Difference is a factor common to every relationship. Whether it is foods or sex or hobbies or other interests each partner will have their own preferences and these are things that can bring life and energy to the relationship as well as being things that need to be worked at and understood together.

But some differences in personality are much more profound that simple personal preferences.  I was reminded of this last week when I went to a seminar given by Karen Doherty.  The title was ‘How to work effectively with Asperger’s Syndrome in the Couple’ and amongst many other fascinating things she pointed us to was a Ted Talk given by Jac den Houting who is herself autistic.

Why everything you know about autism is wrong

In it Jac stressed how people like her just experience the world in a different way from those who are neurotypical.  For instance, the latter may enjoy shopping centres that are bright, noisy, bustling and full of people – the very opposite of what a person on the autism spectrum would prefer – somewhere that has subdued lighting, is quiet and with less people around.  It is not that one is right and the other wrong – though she argues that far too much research and far too many resources have gone into working out if the person who is neurodiverse can be made neurotypical – it’s just that they are different.  Accepting this can be hugely liberating as Jac discovered in her own life.

Jac also highlighted some research recently undertaken by Catherine Crompton at Edinburgh University.  In doing it she took two groups of people – one neurodiverse (ND) and the other neurotypical (NT) and asked them to whisper a message from one to the other.  Both of them achieved a similar success rate in terms of accuracy they achieved.  What she also did was to form a mixed group or ND’s and NT’s and here the result was markedly different – they were far less good at transmitting the message.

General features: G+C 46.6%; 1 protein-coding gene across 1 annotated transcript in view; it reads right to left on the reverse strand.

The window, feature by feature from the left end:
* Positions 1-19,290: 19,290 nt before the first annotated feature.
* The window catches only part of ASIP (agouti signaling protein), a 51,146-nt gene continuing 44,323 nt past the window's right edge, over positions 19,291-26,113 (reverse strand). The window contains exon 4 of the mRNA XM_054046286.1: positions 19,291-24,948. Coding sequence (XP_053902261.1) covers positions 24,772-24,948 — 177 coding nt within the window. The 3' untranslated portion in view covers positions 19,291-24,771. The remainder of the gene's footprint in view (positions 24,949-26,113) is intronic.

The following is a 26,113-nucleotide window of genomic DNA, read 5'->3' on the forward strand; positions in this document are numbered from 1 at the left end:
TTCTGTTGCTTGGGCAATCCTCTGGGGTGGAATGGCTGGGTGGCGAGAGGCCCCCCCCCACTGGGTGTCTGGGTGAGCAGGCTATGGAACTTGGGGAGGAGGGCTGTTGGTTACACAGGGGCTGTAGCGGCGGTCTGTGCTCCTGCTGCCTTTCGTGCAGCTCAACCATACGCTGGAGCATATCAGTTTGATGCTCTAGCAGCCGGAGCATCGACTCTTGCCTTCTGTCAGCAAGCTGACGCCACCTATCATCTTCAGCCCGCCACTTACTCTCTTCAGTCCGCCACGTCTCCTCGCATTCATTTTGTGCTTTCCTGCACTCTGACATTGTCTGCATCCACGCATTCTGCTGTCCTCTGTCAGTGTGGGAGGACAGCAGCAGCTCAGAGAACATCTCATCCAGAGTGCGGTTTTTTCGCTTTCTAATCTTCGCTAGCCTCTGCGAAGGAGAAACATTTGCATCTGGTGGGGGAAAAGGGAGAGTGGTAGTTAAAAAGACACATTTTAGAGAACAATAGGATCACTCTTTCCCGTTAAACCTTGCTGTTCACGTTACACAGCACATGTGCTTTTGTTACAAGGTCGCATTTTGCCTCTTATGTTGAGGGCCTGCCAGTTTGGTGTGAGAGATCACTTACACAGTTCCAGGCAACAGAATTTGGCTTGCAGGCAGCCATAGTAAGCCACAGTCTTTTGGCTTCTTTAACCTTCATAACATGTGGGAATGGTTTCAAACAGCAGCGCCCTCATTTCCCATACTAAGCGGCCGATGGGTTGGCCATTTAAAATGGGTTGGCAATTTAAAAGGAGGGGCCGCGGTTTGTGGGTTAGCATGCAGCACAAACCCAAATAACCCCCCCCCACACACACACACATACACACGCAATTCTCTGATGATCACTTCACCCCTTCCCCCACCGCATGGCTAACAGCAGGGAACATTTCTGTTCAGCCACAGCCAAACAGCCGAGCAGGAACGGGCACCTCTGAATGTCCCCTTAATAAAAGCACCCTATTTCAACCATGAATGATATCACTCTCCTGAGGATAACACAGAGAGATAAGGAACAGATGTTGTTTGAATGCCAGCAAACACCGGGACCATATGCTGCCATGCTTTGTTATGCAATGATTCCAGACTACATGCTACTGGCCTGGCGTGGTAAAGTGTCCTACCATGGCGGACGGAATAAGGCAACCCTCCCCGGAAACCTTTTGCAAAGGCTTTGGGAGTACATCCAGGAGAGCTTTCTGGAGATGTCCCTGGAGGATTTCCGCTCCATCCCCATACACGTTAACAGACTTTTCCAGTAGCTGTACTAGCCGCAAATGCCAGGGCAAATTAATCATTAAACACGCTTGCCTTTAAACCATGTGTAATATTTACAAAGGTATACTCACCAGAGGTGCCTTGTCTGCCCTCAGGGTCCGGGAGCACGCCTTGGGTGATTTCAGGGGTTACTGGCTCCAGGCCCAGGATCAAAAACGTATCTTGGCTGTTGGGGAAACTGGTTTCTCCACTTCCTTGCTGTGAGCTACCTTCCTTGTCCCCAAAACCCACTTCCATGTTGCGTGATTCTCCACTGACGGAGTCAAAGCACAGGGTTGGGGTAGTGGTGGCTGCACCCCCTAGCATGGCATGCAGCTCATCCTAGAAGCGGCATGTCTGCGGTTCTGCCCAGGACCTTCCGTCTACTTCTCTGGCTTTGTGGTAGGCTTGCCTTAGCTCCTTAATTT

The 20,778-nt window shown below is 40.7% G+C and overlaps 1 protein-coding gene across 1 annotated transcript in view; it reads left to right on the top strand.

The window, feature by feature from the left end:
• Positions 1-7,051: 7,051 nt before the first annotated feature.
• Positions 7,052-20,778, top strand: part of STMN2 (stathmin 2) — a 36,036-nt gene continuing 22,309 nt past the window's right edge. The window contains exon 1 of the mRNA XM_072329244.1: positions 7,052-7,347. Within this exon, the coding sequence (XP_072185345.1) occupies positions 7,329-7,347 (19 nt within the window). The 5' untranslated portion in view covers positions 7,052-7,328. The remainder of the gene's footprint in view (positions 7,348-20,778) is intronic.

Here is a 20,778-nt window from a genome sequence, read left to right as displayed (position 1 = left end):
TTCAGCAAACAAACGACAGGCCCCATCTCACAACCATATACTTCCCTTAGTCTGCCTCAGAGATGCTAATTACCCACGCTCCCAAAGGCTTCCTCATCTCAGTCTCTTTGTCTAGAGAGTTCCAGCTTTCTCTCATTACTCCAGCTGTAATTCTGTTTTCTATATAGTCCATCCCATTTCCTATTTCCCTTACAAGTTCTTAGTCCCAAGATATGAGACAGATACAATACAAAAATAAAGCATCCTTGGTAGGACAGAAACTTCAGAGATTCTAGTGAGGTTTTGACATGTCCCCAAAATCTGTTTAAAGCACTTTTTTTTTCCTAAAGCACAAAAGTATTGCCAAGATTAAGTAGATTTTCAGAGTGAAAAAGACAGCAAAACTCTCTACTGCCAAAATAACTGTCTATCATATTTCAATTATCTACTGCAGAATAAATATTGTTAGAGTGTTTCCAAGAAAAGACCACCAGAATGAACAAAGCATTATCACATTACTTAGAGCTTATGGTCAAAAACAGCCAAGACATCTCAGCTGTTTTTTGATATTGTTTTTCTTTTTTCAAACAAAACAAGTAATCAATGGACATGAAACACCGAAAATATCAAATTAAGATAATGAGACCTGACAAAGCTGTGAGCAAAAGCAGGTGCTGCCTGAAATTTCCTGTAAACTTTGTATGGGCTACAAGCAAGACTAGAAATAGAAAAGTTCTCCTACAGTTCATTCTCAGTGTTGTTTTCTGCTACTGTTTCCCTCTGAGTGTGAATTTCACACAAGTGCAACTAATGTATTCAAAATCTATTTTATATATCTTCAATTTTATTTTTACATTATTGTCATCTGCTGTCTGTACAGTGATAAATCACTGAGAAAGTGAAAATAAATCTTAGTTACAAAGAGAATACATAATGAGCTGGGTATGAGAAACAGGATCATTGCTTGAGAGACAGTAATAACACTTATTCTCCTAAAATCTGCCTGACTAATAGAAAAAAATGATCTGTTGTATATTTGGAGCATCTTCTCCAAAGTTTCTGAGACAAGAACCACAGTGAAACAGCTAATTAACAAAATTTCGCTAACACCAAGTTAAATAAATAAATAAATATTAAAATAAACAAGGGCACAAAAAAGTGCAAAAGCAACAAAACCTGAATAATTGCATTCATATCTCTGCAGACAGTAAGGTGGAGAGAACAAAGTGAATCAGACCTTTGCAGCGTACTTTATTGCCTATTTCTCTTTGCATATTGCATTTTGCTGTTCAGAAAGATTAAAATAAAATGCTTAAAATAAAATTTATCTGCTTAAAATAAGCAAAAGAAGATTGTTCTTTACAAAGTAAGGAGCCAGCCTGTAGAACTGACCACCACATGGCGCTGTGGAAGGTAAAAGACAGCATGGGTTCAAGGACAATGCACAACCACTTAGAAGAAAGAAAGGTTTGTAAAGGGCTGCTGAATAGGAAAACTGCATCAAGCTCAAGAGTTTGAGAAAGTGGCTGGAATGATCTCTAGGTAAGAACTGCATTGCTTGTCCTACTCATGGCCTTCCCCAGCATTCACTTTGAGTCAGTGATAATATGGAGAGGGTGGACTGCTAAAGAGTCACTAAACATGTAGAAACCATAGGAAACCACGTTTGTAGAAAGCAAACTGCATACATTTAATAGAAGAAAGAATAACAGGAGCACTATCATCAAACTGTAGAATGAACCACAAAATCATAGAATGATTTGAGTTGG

So what has this got to do with therapy?

At Coupleworks we work with couples to help them to understand themselves and each other, looking at their early experiences and what has shaped them from their childhoods.  The insights from this process and understanding our anxieties and defences, can help each of them to shift unhelpful dynamics in their couple interaction. But this way of working will only achieve a limited success when the two world views of the couple are deeply embedded in their different neurotypes.  Typically, where that is the case, Karen argued that shifting the thinking and experience of the neurodiverse partner is not going to be effective.  Rather what is needed is psycho-education – a process whereby each partner comes to understand and appreciate the world view of the other and together they work to find strategies that help to alleviate some of the crunch points in their relationship.  

If we revisit the earlier example of the shopping centre, it may be more helpful to find a quieter time to visit when things are less busy and rushed.  Or again it may be important to build spaces into life and not to be constantly moving from one activity to another.  But equally the ND person may need to understand that the occasional high-tension adrenalin rush really can benefit their partner.

Much of what I have talked about here has been about neurodiverse and neurotypical partners in a relationship.  But the recognition and acceptance of difference can be a challenge for all relationships, even where both partners might be neurotypical.  We have to learn to accept those differences without seeking to change our partners if healthy relationships are to be built and maintained. 

Sarah Fletcher